Beneficial Bugs

By DiAnne Crown

February 23, 2016 5 min read

Wait! That bug or larva you're about to spray may be a beneficial contributor to your lawn and garden. Veteran garden center manager Cara Knepler offers encouragement and caution for beginners with bugs.

*Step one is to encourage the beneficial bugs.

A healthy, biodiverse ecosystem with beneficial insects and companion plantings -- and without diseased and damaged plants -- requires less maintenance and fewer chemical interventions to control sap sucking and leaf chewing insects. Knepler's top four helpful insects are:

??Predatory mites: helpful biological control against various pest mites.

??Ladybird beetle: eats mealybugs, aphids and others.

??Hoverfly: looks like a bee, but has short black antennae. Note that the larvae eat aphids, so protect them, too.

??Praying mantis: "great against tomato hornworm and earwigs," says Knepler. "But be sure you do have some harmful insects because, if not, they'll eat anything else, including the beneficial insects, each other, anything."

Learn to recognize the life stages of these garden helpers in your region so you can protect and encourage them throughout the growing season. Look up "beneficial insects in the garden" for links to helpful websites. And for free, local advice, contact your area's master gardener or university extension office and stop by your favorite garden center.

The University of California Integrated Pest Management website offers an excellent reference, which begins, "Natural enemies are organisms that kill, decrease the reproductive potential of, or otherwise reduce the numbers of another organism. Natural enemies that limit pests are key components of integrated pest management programs." The page about hover flies for example, shows each stage in the life cycle to help you protect this important helper insect.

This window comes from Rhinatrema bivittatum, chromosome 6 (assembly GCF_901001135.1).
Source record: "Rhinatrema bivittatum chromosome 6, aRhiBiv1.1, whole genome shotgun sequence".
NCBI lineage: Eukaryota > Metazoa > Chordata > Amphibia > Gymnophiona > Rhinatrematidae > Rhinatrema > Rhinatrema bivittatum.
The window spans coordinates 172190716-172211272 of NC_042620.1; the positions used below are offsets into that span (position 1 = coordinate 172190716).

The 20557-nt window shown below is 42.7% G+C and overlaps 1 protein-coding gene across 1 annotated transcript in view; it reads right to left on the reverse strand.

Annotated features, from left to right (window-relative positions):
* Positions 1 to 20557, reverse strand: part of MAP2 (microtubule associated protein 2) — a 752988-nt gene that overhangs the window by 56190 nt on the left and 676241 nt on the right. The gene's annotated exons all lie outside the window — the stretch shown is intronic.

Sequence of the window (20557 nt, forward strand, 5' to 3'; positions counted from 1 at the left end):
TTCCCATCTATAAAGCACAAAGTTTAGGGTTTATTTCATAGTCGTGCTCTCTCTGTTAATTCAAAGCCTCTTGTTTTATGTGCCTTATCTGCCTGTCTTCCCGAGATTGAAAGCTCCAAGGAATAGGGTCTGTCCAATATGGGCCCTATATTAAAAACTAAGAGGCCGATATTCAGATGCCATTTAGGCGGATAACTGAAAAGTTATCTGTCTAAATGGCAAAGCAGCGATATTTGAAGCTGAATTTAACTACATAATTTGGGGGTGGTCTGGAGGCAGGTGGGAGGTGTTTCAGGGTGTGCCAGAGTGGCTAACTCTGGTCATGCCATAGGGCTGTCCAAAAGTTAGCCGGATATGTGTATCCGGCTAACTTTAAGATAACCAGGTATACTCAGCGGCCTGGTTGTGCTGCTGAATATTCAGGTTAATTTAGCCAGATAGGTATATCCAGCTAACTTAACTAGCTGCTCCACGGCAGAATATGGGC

*Step two is to find companion planting and colorful perennials.

Companion planting both attracts pollinators and helps keep harmful insects out of your garden. For example, says Knepler, borage repels worms and attracts bees and beneficial wasps, which makes it an effective companion plant for tomatoes. Marigolds and scented geraniums do the same thing.

Knepler also likes planting sunflowers to attract aphids, which attract ants to the sugars released during aphid activity. "The insects are drawn away from other plants, but sunflowers are so tough that they aren't damaged."

In classes and conversations, Knepler emphasizes the importance of incorporating plants that attract and sustain butterflies and bees, such as Butterfly weed, Bee balm and hardy milkweed species, which provide essential habitat for our declining Monarch butterfly population. "Honey bee colonies are very stressed right now. If we don't have pollinators, we don't live." In addition, planting groups of colorful pollinators could make your garden a stop on the "Monarch Highway" and help restore this beautiful, important species.

*Step three is to see the natural controls.

When you do see evidence of harmful insects in the garden, consider natural controls first. First, remove damaged plants, which encourage infestation, says Knepler. It may be necessary to remove shoots, sections or the entire plant to control the problem. Then consider organic, topical solutions.

"When you use broad chemical controls, whether a spray or a systemic application (in the soil), you're going to get rid of all larvae, including the beneficial ones." Careful, selective application of certain fatty acid insecticidal oils, insecticidal soaps and pyrethrins can control early emergence of harmful insects without overkill.

The website plantcaretoday.com offers a basic insecticidal soap recipe and variations. You'll need pure soap -- no dish soap or degreasers -- distilled water, and a spray bottle for the basic recipe. After that, such additives as cayenne pepper and garlic may be helpful. This site and others offer easy, inexpensive recipes for routine, eco-friendly insect controls.

And finally, the best defense in the garden is a good offense. Keep your plants healthy, says Knepler. Adequate sun and enough water (an inch and a half of rainfall or supplemental watering per week) will allow your plants to thrive, attract beneficial insects and create a sustainable and beautiful garden for years to come.

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